The Falling Man Photograph

The Pentagon

A Deep Sadness and a Sustainable Hope
Tuesday, September 11, 2018

Years later, we remember.

The images of September 11, 2001, stab at my senses like needles, and they are always there although I was not physically present. The people and events of September 11, 2001, speak to everyone, whether their memories of that day are first or second hand. History isn’t the dead past. It lives and breathes and walks alongside us every day, just as the images and people that found themselves in the middle of September 11, 2001 resonate in my historic and personal memory every day.

I feel a deep sadness because the controversies springing from the aftermath of September 11, 2001, so often drown out the voices of the people who lived and died through September 11, 2001. I believe that the real message of September 11, 2001 for us all is that even in times of disaster, people can and must trust each other for comfort, help, hope, and rebuilding.

In his bestselling book, The Day the World Came to Town, Miami, Florida author Jim Defede wrote “It’s a sad anniversary, but it doesn’t necessarily have to be a completely sad anniversary…”

Trinity Root Gives Us Renewed Hope and Purpose

The sycamore is New York City’s tallest street tree and is the most common tree in Brooklyn, New York. When the World Trade Center towers collapsed on September 11, 2001, debris toppled a giant sycamore tree that had grown in the churchyard of St. Paul’s Chapel at Broadway and Fulton Streets for almost 100 years. Rescue workers discovered the uprooted tree lying on a narrow path in the churchyard. The way it fell protected the historic tombstones and no wreckage touched the chapel.

Artist Steven Tobin, who is known for his root sculptures, borrowed the 600 pound stump and its remaining root from St. Paul’s and made a mold of the stump from the tree. With other tree segments he created a large sculpture that he called Trinity Root to stand as a testament to life and humanity and tomorrow.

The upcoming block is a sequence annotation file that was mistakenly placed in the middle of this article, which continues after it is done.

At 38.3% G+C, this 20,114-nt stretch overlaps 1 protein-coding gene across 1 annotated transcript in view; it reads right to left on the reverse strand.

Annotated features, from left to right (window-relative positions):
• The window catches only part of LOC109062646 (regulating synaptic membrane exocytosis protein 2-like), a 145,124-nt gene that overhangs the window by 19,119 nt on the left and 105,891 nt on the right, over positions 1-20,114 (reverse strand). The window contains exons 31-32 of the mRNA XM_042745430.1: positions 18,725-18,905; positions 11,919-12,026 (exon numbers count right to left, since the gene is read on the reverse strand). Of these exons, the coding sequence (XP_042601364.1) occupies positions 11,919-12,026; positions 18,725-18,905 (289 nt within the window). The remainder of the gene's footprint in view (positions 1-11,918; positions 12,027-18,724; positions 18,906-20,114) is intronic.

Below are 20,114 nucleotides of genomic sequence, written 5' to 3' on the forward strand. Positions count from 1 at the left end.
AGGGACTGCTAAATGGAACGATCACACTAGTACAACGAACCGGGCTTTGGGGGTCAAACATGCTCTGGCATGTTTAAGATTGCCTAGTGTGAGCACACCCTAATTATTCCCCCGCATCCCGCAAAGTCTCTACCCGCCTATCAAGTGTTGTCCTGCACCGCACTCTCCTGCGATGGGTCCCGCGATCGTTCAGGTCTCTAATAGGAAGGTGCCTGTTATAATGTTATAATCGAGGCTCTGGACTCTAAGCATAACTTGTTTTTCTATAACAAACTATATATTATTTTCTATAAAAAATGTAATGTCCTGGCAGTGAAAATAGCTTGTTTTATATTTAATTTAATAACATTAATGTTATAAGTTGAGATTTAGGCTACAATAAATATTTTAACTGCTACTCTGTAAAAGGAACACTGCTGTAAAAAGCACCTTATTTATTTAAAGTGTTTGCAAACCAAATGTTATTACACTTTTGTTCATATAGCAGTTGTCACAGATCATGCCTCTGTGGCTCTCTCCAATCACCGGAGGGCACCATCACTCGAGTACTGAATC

When people mourn side by side and rebuild side by side, the sadness is mixed with renewed hope.

.As Jim Defede said, September 11 is “a mixed feeling day.”


Colon, Ernie, Jacobson, Sid, The 9/11 Report: A Graphic Adaptation, Hill and Wang, 2006

Defede, Jim, The Day the World Came to Town: 9/11 in Gander Newfoundland, Harper Paperbacks, 2003

Ford, Michael, Father Mychal Judge: An Authentic American Hero. Paulist Press , 2002

Flynn, Kevin, Dwyer, Jim, 102 Minutes: The Untold Story of the Fight to Survive Inside the Twin Towers, Times Books, 2006.

National Commission on Terrorist Attacks Upon the United States, 9/11 Commission Report, Final Report of the National Commission on Terrorist Acts Upon the United States, Claitor’s Law Books and Publishing Division, 2004

Spiegelman, Art, In the Shadow of No Towers, Pantheon, 2004

The New York Times, Portraits: 9/11/01: The Collected “Portraits of Grief,” from the New York times, 2002

Wright, Lawrence, The Looming Tower: Al Qaeda and the Road to 9/11, Vintage, 2007

The 9/11 Commission Report: Final Report of the National Commission on Terrorist Attacks Upon the United States Including the Executive Summary. June 23, 2004